“Volunteers do not necessarily have the time; they just have the heart.”
This week is National Volunteer Week. Across this country 12.7 million Canadians volunteer their time and skills to build and bridge communities. The ‘Volunteer Factor’ is the celebration and recognition of the exponential impact volunteers contribute to lift our communities.
At The York School, we are honoured to have such an amazing and dedicated group of parents helping us help them raise “inquiring, knowledgeable and caring young people who are engaged citizens of the world.”....the next generation of volunteers dedicated to lifting their community.
In recognition of the important contribution volunteers make, we sat down with Jennifer Kernaghan, Chair of the YPA to ask her what motivates her to give back to her community:
1. What got you into volunteering?
Ultimately giving back to the community has always been a part of my life. Leaving things better than when we arrived was a value instilled in me when I grew up.
2. Why is it important to you?
At this point in my life I try to be involved in all the important places to us as a family. The school my kids attend, our neighbourhood, the environment and the art world.
3. Why volunteer for The York School?
I like being creative and working with people to help bring an idea to life. You get to know your community better too, beyond waving to each other at pick up and drop off. I appreciate the school and its approach to children and families and want to help build that not only for my children but for the next generation of students.
4. You mention environment, what volunteering do you do for nature?
As exciting and dynamic as Toronto is, nature is where I go to recharge my batteries, whether in long ravine walks in Toronto or heading north of the city to spend time in the woods, hills and waterways of Ontario.
I believe strongly that nature belongs to everyone and is key to our health and well being. We all need to protect and respect this precious gift. I’ve been volunteering with the Georgian Bay Land Trust for many years. Conserving land for our future generations to enjoy the Bay and its many precious habitats is very important to me.
5. What has been your most memorable moment helping out here at The York School?
One of the most memorable moments for me as a volunteer at the school was one of my first experiences. Halloween is a big deal in the Junior School, when my children first started I met the fabulous Cristina Sava and she persuaded me to volunteer at her haunted house. Well, this haunted house was AMAZING and it was all volunteer driven. What impressed me the most was how much fun the volunteers had engaging with the children and each other. It was a great introduction to our York community.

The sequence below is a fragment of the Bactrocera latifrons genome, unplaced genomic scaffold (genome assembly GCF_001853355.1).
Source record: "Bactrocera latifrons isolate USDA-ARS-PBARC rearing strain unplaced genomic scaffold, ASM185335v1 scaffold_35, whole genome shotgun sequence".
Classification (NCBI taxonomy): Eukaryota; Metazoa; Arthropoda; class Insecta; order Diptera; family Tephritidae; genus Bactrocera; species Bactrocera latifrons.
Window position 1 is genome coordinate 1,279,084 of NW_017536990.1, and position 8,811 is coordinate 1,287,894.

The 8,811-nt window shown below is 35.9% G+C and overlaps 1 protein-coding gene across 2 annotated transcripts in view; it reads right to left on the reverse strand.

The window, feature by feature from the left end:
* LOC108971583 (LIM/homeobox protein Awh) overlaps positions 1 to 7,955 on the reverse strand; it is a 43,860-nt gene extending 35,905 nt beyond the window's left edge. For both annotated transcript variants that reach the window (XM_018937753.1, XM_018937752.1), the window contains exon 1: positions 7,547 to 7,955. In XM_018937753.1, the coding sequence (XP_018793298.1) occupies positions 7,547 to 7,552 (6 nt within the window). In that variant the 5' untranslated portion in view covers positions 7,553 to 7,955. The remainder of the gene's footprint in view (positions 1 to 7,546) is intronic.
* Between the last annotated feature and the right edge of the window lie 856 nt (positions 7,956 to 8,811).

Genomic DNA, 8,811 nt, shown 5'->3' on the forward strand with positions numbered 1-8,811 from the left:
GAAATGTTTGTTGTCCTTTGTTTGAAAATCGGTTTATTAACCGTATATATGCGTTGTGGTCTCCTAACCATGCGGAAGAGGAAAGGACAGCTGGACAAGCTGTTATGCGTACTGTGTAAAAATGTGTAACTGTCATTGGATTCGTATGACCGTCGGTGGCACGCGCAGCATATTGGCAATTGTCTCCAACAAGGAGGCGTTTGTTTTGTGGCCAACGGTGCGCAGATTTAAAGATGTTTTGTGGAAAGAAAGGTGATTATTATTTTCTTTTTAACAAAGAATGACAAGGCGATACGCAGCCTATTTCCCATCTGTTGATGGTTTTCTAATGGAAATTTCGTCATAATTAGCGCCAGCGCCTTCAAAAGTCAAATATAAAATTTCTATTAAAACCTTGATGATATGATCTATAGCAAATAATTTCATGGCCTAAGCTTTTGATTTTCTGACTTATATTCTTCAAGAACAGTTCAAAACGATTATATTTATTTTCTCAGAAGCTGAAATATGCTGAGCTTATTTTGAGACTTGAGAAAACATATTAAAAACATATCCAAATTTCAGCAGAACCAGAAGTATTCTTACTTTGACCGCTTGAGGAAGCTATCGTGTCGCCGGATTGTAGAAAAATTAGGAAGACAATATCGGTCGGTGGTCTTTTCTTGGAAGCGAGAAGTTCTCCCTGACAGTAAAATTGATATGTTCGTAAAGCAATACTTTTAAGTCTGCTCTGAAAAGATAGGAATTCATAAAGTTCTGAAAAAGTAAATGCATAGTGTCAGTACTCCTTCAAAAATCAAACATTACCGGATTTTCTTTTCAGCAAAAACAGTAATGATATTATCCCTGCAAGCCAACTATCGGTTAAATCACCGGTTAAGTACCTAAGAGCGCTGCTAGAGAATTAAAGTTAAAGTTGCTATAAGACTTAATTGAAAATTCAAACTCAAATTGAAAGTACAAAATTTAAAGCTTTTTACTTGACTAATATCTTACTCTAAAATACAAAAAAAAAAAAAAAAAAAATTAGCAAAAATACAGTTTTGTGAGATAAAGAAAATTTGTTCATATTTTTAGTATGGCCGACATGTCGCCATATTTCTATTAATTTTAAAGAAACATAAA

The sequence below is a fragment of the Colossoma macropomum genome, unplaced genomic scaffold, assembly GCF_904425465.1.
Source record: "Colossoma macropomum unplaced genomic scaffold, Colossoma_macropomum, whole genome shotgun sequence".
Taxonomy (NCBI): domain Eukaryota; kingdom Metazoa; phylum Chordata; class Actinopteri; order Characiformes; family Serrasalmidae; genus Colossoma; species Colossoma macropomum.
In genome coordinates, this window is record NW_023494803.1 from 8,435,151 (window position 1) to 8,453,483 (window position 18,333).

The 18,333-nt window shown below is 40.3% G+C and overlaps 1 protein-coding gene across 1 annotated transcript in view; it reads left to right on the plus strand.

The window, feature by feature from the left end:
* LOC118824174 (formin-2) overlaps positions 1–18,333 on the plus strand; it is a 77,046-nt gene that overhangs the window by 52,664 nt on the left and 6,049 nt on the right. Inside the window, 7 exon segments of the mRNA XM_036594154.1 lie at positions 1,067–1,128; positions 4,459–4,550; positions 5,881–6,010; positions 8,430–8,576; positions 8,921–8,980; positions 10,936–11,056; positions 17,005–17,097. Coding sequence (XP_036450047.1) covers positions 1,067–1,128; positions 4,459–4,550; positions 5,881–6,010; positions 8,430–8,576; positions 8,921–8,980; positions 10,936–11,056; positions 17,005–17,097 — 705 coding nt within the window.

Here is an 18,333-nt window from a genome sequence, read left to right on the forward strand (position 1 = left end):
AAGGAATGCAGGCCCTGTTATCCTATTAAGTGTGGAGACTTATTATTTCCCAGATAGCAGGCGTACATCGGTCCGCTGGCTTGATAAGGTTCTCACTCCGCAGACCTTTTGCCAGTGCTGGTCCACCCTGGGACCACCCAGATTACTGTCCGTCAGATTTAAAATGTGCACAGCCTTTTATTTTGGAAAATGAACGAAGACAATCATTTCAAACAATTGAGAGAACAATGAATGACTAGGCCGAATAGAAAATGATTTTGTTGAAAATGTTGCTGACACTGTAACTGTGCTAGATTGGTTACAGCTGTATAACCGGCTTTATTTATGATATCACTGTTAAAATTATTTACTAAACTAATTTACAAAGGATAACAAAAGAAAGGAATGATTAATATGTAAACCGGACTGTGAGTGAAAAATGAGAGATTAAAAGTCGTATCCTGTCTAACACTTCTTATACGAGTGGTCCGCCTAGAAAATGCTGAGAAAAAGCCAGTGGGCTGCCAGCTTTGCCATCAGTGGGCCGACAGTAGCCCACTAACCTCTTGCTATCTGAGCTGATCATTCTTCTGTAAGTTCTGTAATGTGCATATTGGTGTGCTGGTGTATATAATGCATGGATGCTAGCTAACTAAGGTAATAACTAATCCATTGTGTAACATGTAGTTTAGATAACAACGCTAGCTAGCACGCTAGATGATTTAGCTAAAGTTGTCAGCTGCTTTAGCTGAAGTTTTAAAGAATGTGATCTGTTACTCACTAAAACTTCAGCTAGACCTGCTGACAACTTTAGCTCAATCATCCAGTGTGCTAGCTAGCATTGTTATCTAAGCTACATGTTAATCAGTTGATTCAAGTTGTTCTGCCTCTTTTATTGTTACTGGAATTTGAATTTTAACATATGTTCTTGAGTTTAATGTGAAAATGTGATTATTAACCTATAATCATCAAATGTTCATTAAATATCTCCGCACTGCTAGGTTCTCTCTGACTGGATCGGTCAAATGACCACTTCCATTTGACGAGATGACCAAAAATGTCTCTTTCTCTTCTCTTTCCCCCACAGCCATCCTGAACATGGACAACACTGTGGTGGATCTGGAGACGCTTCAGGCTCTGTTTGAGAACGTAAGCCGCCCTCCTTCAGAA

6. What advice do you have for people who would maybe be interested in volunteering?
Give it a try, talk to other parent volunteers and see what they suggest, new ideas and energy is always welcome and needed in volunteering. Giving back, even in a little way, is very rewarding and should really be a part of everyone’s life.
IMPACT REPORT 2018 - 2019
There are 715 students in the school today who look to all of us for guidance and support. A lot of these magical moments happen outside the classroom. They take place on the stage, in debating tournaments, on the field and on community service trips.
This Impact Report is a small snapshot of all those learning moments you helped make happen. We hope that you find inspiration in each story looked at through the eyes of a teacher or student who benefitted from the initiative.
This Impact Report is a thank you to all who have shared so generously with our students and staff by donating to The York School Fund, making The York School an amazing place of possibility and opportunity.
I hope when you read this Donor Impact Report that it gives you inspiration and pride to be part of such a supportive and encouraging community.
Find it here
IS THERE A FUTURE OSCAR WINNER AMONG US? COME NEXT TUESDAY TO FIND OUT
Community Incident Report in the Rosedale Area
Toronto police have issued a public safety alert following a series of suspicious incidents involving girls being approached by a stranger in a vehicle in the city’s Rosedale neighbourhood.
Police said they responded to a call on March 15 around 3:30 p.m. in the area of Elm Avenue and Sherbourne Street.
Authorities said a 13-year-old girl was on the sidewalk when an unknown man in a silver Nissan Altima began following her and making inappropriate comments.
More detail is in the Toronto Police News Release .
Student wellness advisors have worked with homeroom teachers to give age appropriate walk home safety reminders to all Grade 5 to 12 students.
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